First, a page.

Leicester cuts its take of consultancy fees

November 30, 2007

Academics may charge more for their outside work - and keep a greater share of the income. Zoe Corbyn reports. Academics at Leicester University will be allowed to keep a higher proportion of their earnings from consultancy work as part of an initiative to encourage staff to work harder to sell their expertise to the outside world. They will also be able to charge more for consultancy than the current rough maximum of £1,500 a day.

The university is understood to deduct 40 per cent of academics' consultancy fees as its "overhead", allowing 60 per cent to be kept by the academics, in addition to their regular university salary.

But the university has confirmed on its electronic bulletin board that "the university's overhead rate has been significantly reduced, bringing us into line with many of our peer universities and helping with our competitiveness".

Allister Smeeton, the university's consultancy services manager, declined to give a figure for what the new percentage deducted from fees would be. He said the university's work on the issue was not yet finalised, but new guidelines could be expected in the next few months.

Across the UK, the amount deducted by universities ranges from zero up to 60 per cent.

"We want to encourage academic staff to undertake consultancy as a regular part of their work," said Dr Smeeton, adding that the university had been criticised by staff in the past for taking too much. He said consultancy work both generated revenues and offered staff an opportunity to raise their profiles.

The change is part of a wider overhaul to consultancy at the university.

Leicester is also adjusting the way consultancy fees are charged, moving from a formula based on salary to a market-based rate. Dr Smeeton said most academics were currently able to charge customers rates of between £450 and £1,500 a day, but this could be "considerably more" under the new rules.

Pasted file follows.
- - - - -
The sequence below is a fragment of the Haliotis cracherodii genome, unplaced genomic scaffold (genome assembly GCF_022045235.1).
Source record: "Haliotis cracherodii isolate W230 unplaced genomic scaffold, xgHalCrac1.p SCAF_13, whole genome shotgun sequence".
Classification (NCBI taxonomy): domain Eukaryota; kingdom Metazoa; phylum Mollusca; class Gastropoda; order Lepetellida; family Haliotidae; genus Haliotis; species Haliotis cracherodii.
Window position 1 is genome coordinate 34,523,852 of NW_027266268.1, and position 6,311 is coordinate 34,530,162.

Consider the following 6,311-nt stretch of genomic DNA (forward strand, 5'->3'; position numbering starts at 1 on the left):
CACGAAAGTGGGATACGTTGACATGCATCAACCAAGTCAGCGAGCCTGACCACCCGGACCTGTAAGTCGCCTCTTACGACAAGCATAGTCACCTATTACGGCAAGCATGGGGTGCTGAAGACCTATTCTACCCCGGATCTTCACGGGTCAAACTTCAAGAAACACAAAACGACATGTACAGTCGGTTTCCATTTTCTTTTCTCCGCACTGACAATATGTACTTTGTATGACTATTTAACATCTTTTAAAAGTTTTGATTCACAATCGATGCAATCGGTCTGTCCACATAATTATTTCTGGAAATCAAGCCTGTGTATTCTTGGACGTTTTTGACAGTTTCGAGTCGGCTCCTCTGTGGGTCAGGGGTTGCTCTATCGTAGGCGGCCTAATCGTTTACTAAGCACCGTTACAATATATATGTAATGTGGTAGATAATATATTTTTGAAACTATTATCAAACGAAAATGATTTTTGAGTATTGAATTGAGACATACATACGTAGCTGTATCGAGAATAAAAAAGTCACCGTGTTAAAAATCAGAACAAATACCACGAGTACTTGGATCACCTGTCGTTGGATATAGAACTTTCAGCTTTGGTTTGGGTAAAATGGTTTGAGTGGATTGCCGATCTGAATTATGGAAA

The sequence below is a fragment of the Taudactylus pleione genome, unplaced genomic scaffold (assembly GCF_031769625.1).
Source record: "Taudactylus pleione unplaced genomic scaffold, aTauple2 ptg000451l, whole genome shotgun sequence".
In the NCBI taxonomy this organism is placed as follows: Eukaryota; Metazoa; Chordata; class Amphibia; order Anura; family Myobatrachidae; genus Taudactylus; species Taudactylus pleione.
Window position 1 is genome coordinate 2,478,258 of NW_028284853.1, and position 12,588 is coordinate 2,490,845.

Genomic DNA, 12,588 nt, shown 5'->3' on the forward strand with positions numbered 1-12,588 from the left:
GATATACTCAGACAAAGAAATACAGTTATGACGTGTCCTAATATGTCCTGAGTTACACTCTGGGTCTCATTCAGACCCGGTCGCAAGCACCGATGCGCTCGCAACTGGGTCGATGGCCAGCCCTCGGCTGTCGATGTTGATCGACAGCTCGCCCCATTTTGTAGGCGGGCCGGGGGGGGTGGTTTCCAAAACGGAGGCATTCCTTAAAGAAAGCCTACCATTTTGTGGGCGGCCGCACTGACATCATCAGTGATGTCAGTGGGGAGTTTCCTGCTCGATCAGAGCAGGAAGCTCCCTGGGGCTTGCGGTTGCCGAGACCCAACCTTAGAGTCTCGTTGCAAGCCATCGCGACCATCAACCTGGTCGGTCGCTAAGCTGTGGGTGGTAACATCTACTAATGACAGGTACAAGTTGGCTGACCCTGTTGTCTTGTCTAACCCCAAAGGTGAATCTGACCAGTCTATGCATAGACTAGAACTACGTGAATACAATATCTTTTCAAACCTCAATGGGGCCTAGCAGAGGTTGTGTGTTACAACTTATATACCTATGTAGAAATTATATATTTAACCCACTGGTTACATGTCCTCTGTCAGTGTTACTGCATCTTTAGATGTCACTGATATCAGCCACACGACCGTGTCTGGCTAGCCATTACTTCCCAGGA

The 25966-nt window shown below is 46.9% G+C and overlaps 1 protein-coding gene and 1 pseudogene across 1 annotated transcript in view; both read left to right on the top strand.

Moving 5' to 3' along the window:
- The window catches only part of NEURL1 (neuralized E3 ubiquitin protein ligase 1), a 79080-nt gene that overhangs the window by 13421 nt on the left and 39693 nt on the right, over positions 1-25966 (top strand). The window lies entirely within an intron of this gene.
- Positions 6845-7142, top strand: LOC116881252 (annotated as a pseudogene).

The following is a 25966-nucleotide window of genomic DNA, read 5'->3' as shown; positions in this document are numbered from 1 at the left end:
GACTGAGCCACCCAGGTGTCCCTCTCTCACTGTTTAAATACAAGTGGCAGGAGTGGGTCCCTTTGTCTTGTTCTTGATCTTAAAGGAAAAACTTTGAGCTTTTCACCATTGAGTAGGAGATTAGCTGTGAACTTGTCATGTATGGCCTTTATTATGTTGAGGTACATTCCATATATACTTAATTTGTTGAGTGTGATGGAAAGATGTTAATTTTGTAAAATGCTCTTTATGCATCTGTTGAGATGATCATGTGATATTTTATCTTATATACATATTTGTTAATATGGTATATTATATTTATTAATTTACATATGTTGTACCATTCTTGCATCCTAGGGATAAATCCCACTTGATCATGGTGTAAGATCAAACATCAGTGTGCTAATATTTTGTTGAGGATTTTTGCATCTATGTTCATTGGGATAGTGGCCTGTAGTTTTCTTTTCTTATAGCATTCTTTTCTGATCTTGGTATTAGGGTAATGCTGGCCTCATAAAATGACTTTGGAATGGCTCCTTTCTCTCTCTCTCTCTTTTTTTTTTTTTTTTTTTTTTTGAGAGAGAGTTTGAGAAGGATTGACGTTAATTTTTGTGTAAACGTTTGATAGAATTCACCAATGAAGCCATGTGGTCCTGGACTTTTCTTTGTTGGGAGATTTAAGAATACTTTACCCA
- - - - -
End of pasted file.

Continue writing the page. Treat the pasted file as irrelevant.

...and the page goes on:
The university has also introduced a five-working-week cap on the amount of time staff can work as consultants and has set up an office called "Consult Leicester" to market its consulting expertise more broadly.

"The university has never really proactively marketed its expertise before, but it decided the benefits derived would outweigh the costs," Dr Smeeton said.

The consultancy office will be funded with cash from the Higher Education Innovation Fund.

Leicester's move comes just weeks after an article in the magazine of the Centre for Economic Performance, Centrepiece , highlighted evidence that universities giving academics a greater share of royalties from the commercial exploitation of their inventions earn more from such activities than institutions that are less generous to staff.

The report, by Mark Schankerman, professor of economics at the London School of Economics, argued that monetary incentives produce greater effort by researchers to exploit their work and that the most entrepreneurial of researchers gravitated towards the most generous universities.


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